Say Yes to Racism

I updated my profile picture on Facebook this Friday. But this time I had nothing colorful to share. It was simply a black-and-white image—not of me, or any living thing. I merely posted a graphic file containing a monochrome logo above a rather bold slogan in partly bolded font: SAY YES TO RACISM!

In a moment of passion, however, it had not crossed my mind that the message was literally offensive. And at the very best, it would confuse many of those who didn’t understand my motives.

Let me explain. I was upset about something, but I haven’t yet succumbed to some evil ideology. The poster is actually meant to expose and oppose racism in Europe. I was a victim of it as late of this month.

After racist violence interrupted the European Championship qualifier between Serbia and Albania last week, the matter ended up before a disciplinary commission of UEFA—Europe’s soccer federation. The commission is supposedly an independent and impartial judicial body, uninfluenced by the executives of the continental organization. In theory, disciplinary measures are based on laws and rules, which in turn were enacted to further UEFA’s very motto “Say no to racism.”

But the decision handed down this Thursday proved quite the contrary. Neither are the disciplinary commissioners impartial and just nor is UEFA determined to fight racism. Even though the Albanians were the victims of the racist violence, the commission decided to record a formal loss for the Albanian team. The disciplinary body held that Albania forfeited the match when its players refused to play after the game was temporarily suspended.

But the Albanian footballers did not refuse to play. They told the referee they weren’t able to play because of physical injuries received when Serbian hooligans and security officers invaded the pitch and unleashed their racist fervor against the Albanian players. When the match was interrupted, the Albanians had the upper hand in the field and had no reason to abandon it, despite the racist and belligerent spectators.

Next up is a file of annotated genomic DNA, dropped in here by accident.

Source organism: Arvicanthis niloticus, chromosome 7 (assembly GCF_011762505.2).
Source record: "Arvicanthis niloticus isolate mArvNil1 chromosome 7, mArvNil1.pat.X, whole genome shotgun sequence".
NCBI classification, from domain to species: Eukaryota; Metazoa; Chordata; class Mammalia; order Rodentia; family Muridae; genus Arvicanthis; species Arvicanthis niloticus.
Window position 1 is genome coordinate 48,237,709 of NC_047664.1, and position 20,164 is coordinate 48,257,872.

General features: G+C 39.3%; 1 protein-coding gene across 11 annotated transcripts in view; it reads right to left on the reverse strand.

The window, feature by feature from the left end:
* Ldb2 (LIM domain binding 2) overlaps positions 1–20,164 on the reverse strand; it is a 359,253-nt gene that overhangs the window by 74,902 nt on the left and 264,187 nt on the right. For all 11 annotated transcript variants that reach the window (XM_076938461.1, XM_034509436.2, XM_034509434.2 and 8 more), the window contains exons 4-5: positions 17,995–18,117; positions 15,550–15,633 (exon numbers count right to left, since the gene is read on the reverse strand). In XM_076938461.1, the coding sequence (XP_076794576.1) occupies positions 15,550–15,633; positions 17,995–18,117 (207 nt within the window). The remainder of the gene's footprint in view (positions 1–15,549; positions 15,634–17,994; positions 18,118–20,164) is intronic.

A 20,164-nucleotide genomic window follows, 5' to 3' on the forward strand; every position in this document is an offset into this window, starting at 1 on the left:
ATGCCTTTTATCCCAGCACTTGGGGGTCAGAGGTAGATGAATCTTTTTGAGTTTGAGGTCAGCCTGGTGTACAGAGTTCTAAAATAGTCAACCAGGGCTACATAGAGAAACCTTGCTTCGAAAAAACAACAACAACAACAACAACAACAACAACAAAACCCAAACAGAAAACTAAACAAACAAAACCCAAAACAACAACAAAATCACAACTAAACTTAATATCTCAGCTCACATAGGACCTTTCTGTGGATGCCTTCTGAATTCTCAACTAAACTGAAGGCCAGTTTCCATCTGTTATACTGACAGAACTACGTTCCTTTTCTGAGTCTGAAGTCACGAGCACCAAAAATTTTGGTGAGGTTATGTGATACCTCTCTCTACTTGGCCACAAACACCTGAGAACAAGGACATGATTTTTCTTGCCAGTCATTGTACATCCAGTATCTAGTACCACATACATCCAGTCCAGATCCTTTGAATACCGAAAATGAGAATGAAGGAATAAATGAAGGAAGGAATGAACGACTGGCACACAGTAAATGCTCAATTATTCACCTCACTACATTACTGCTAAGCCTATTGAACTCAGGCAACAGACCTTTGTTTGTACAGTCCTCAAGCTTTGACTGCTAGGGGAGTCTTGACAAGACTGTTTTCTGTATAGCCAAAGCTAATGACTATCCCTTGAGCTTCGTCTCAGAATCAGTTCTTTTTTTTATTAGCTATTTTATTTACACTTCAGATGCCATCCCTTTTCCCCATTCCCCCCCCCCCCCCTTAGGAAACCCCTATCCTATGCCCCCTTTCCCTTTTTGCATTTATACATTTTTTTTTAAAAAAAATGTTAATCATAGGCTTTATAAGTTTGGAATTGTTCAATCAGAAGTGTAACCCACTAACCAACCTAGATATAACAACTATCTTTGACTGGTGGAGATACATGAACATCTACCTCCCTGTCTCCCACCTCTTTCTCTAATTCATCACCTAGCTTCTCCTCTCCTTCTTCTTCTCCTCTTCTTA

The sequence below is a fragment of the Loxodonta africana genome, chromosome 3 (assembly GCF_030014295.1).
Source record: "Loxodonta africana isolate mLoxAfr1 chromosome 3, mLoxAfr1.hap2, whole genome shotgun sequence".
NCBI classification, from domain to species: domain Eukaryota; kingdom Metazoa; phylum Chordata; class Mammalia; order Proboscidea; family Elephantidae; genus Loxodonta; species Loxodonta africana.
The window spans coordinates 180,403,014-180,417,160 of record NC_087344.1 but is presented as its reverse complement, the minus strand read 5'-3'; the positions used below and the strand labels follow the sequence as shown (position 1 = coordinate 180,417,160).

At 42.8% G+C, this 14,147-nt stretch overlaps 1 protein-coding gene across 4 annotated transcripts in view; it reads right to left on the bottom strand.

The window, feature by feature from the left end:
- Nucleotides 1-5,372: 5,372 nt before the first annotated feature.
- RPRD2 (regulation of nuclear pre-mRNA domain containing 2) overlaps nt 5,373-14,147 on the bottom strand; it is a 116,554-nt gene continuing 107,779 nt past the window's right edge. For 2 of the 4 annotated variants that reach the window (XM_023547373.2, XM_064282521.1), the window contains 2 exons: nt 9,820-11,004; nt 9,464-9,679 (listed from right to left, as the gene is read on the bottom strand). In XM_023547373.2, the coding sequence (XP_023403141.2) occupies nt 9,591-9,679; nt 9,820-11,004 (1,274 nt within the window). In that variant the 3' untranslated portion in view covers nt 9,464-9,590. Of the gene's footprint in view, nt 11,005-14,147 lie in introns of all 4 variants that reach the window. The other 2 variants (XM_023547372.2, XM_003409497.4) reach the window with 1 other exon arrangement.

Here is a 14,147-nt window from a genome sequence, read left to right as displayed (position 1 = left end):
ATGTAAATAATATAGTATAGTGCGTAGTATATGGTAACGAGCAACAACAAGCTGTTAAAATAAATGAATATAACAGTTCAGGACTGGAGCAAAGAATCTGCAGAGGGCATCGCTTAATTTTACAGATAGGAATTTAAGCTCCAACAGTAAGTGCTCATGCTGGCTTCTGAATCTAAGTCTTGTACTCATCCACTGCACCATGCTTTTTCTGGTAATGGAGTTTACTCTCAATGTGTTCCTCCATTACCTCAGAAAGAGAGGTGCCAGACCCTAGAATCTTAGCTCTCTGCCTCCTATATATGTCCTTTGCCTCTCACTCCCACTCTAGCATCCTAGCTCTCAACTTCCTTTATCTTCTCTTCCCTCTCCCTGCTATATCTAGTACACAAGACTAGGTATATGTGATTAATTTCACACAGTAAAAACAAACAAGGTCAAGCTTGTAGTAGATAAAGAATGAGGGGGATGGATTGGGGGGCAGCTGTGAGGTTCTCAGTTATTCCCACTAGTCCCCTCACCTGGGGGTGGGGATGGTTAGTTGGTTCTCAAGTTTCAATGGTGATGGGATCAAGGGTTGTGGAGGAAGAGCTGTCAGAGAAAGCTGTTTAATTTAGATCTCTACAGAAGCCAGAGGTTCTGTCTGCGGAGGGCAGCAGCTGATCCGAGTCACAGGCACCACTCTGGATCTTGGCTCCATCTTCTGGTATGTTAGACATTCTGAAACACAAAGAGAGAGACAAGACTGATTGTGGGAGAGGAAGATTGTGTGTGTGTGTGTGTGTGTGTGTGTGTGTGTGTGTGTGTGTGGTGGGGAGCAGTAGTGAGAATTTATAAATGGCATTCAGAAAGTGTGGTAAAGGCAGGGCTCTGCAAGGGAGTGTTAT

The game took place in Belgrade, the capital of Serbia, where no Albanian fans were allowed. UEFA approved the ban. For the organization whose president is a good friend of the Serbs, there was nothing to be concerned about. Meanwhile, the chief of the Serbian police threatened to arrest any Albanian who would enter the stadium.

The players and the few officials allowed as part of the Albanian delegation were subject to degrading treatment and violence from the moment they arrived in Belgrade. Border officers detained visitors, intrusively searching for flags or any symbols of the Albanian nations. On the way to the stadium, hooligans threw rocks at the bus carrying the players, while the true horror awaited them in the actual pitch.

Calls such as “Death to the Albanian” culminated with roughnecks’ invading the field shortly before half-time. Hooligans attacked the players with hard objects, plastic chairs, and fists. And stadium stewards and even police officers assisted in the beating.

But Serbia blamed it on the visitors, using as a pretext a drone carrying a pro-Albanian flag that appeared above the field. (See my earlier post “What’s More Serious?“) In fact, this week’s disciplinary ruling fined Albania for displaying what was called an “illicit banner,” even though the author of the drone stunt is unknown.

To Kosovo Albanians like me, the drone was a good thing. Belgrade has using its political power to ban us from international games since 1990. If that’s not racism, it’s racist politics.

At the game, the Serbian roughnecks went on full knot. In the recent years, they killed a visiting French fan. In Genoa, they burned an Albanian flag and then rioted and clashed with the Italian police, forcing the referee to call off the Italy–Serbia game. In another incident, fans made hysterical “monkey” noises at Black footballers when the racially diverse English team played in Belgrade. But last week’s violence was unprecedented. Our players were simply fortunate to return alive and with no permanent injuries.

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Getoar Mjeku

Getoar Mjeku

A free man from Prishtina, Dardania, and a lawyer in Texas. He writes anything about his neck of the woods and a few things about languages, history, politics, and world trivia. He helps curate Plisi.org.

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